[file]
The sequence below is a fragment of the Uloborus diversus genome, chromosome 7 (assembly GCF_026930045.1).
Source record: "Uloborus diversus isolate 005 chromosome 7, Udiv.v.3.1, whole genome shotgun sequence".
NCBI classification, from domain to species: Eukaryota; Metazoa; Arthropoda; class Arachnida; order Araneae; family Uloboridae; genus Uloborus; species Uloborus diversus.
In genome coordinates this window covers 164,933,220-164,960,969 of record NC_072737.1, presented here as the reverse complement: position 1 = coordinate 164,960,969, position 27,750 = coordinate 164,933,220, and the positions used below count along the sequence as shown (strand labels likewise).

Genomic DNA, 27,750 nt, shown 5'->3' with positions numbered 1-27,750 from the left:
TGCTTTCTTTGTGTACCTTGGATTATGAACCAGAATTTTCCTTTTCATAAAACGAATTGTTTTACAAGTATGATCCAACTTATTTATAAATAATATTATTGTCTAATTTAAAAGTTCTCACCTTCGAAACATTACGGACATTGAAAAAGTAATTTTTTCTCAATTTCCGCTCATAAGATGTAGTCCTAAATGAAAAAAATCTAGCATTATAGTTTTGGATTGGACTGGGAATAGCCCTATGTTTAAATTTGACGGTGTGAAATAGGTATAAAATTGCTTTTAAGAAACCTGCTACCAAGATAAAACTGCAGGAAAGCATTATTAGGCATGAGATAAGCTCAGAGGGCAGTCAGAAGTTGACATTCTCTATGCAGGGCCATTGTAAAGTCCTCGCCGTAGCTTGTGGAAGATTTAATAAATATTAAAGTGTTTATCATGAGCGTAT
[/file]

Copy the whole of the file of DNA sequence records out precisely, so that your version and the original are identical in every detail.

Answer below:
The sequence below is a fragment of the Uloborus diversus genome, chromosome 7 (assembly GCF_026930045.1).
Source record: "Uloborus diversus isolate 005 chromosome 7, Udiv.v.3.1, whole genome shotgun sequence".
NCBI classification, from domain to species: Eukaryota; Metazoa; Arthropoda; class Arachnida; order Araneae; family Uloboridae; genus Uloborus; species Uloborus diversus.
In genome coordinates this window covers 164,933,220-164,960,969 of record NC_072737.1, presented here as the reverse complement: position 1 = coordinate 164,960,969, position 27,750 = coordinate 164,933,220, and the positions used below count along the sequence as shown (strand labels likewise).

Genomic DNA, 27,750 nt, shown 5'->3' with positions numbered 1-27,750 from the left:
TGCTTTCTTTGTGTACCTTGGATTATGAACCAGAATTTTCCTTTTCATAAAACGAATTGTTTTACAAGTATGATCCAACTTATTTATAAATAATATTATTGTCTAATTTAAAAGTTCTCACCTTCGAAACATTACGGACATTGAAAAAGTAATTTTTTCTCAATTTCCGCTCATAAGATGTAGTCCTAAATGAAAAAAATCTAGCATTATAGTTTTGGATTGGACTGGGAATAGCCCTATGTTTAAATTTGACGGTGTGAAATAGGTATAAAATTGCTTTTAAGAAACCTGCTACCAAGATAAAACTGCAGGAAAGCATTATTAGGCATGAGATAAGCTCAGAGGGCAGTCAGAAGTTGACATTCTCTATGCAGGGCCATTGTAAAGTCCTCGCCGTAGCTTGTGGAAGATTTAATAAATATTAAAGTGTTTATCATGAGCGTAT